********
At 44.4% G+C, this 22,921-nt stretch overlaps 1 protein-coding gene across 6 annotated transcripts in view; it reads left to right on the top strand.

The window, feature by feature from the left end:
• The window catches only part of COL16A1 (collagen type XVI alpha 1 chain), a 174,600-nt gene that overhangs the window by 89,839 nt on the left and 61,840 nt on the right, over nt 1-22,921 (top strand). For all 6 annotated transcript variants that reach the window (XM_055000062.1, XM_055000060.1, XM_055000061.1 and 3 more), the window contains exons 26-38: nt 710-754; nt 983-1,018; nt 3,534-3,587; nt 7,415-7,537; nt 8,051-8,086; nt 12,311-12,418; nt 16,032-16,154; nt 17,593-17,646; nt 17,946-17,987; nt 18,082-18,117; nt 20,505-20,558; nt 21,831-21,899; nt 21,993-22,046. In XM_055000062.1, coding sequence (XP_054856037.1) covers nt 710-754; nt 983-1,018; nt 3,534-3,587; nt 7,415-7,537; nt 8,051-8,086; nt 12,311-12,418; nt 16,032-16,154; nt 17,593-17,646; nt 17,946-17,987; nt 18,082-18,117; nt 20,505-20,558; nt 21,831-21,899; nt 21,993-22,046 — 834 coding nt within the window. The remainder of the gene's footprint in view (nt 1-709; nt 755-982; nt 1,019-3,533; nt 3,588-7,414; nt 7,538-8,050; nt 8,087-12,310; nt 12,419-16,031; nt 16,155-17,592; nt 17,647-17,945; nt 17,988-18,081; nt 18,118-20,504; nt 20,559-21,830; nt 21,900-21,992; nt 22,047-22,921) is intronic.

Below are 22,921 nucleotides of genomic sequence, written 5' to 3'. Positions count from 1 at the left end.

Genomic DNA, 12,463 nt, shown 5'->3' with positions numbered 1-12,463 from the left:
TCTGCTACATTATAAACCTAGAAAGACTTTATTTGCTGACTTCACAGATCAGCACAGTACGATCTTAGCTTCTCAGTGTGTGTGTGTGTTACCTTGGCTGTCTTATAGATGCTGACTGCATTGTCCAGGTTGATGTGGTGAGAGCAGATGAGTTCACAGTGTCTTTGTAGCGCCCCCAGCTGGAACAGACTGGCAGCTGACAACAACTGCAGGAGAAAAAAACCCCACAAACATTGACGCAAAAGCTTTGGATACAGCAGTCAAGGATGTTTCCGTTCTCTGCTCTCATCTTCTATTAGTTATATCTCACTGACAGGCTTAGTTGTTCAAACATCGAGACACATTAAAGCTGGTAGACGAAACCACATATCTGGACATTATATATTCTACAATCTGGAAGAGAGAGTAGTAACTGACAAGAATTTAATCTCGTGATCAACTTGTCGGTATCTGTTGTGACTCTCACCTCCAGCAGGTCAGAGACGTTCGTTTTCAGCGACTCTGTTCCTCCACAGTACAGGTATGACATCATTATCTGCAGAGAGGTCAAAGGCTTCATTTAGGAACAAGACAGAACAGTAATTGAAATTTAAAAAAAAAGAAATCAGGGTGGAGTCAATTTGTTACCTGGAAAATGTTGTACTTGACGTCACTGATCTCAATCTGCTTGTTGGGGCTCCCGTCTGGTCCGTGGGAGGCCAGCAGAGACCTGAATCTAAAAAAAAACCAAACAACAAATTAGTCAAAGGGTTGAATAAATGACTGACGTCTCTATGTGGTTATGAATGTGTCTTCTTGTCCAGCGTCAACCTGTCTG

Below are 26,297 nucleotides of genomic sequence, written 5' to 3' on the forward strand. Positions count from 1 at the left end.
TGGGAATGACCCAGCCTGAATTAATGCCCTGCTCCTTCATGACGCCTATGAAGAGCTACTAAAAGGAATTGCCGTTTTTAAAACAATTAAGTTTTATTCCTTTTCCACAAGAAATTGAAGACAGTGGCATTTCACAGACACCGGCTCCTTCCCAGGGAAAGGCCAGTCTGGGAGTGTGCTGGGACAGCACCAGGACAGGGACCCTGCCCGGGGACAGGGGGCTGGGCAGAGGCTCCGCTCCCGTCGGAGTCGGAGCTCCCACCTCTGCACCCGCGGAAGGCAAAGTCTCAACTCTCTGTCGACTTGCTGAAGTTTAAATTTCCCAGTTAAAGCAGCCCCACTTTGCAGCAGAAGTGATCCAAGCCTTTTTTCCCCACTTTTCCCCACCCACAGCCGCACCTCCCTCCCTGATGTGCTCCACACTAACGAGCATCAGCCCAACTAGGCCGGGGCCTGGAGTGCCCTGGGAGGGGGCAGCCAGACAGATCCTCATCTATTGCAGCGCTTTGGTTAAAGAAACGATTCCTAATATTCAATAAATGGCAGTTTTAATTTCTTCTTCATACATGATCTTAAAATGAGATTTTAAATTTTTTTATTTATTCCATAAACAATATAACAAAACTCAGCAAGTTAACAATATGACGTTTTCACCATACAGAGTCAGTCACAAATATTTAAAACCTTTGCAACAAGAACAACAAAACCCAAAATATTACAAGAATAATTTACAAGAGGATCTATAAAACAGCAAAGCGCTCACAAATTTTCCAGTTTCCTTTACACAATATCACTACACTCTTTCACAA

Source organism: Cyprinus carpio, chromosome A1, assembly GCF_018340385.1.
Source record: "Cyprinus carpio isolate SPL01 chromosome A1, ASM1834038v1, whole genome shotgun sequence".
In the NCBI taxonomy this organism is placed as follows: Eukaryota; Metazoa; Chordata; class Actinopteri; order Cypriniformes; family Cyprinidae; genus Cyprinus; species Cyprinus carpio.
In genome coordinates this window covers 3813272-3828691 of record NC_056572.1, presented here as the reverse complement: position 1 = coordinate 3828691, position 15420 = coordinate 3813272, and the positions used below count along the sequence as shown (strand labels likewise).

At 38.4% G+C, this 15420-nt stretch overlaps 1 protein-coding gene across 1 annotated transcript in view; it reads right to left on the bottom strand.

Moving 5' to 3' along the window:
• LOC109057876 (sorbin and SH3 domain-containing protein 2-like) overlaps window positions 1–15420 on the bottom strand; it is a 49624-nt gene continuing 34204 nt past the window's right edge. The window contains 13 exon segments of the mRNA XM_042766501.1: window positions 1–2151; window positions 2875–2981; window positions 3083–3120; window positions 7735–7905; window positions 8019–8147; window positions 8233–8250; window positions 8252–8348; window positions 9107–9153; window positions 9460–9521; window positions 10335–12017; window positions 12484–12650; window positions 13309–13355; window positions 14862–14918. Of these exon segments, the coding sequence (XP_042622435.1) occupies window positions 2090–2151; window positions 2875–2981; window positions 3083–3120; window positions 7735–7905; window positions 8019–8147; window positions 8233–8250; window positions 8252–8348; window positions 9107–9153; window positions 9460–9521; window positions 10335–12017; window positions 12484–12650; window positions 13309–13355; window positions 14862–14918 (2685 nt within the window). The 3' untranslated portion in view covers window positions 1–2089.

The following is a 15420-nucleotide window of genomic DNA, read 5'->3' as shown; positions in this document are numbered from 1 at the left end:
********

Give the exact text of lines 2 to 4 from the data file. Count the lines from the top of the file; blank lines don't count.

The window, feature by feature from the left end:
• The window catches only part of COL16A1 (collagen type XVI alpha 1 chain), a 174,600-nt gene that overhangs the window by 89,839 nt on the left and 61,840 nt on the right, over nt 1-22,921 (top strand). For all 6 annotated transcript variants that reach the window (XM_055000062.1, XM_055000060.1, XM_055000061.1 and 3 more), the window contains exons 26-38: nt 710-754; nt 983-1,018; nt 3,534-3,587; nt 7,415-7,537; nt 8,051-8,086; nt 12,311-12,418; nt 16,032-16,154; nt 17,593-17,646; nt 17,946-17,987; nt 18,082-18,117; nt 20,505-20,558; nt 21,831-21,899; nt 21,993-22,046. In XM_055000062.1, coding sequence (XP_054856037.1) covers nt 710-754; nt 983-1,018; nt 3,534-3,587; nt 7,415-7,537; nt 8,051-8,086; nt 12,311-12,418; nt 16,032-16,154; nt 17,593-17,646; nt 17,946-17,987; nt 18,082-18,117; nt 20,505-20,558; nt 21,831-21,899; nt 21,993-22,046 — 834 coding nt within the window. The remainder of the gene's footprint in view (nt 1-709; nt 755-982; nt 1,019-3,533; nt 3,588-7,414; nt 7,538-8,050; nt 8,087-12,310; nt 12,419-16,031; nt 16,155-17,592; nt 17,647-17,945; nt 17,988-18,081; nt 18,118-20,504; nt 20,559-21,830; nt 21,900-21,992; nt 22,047-22,921) is intronic.

Below are 22,921 nucleotides of genomic sequence, written 5' to 3'. Positions count from 1 at the left end.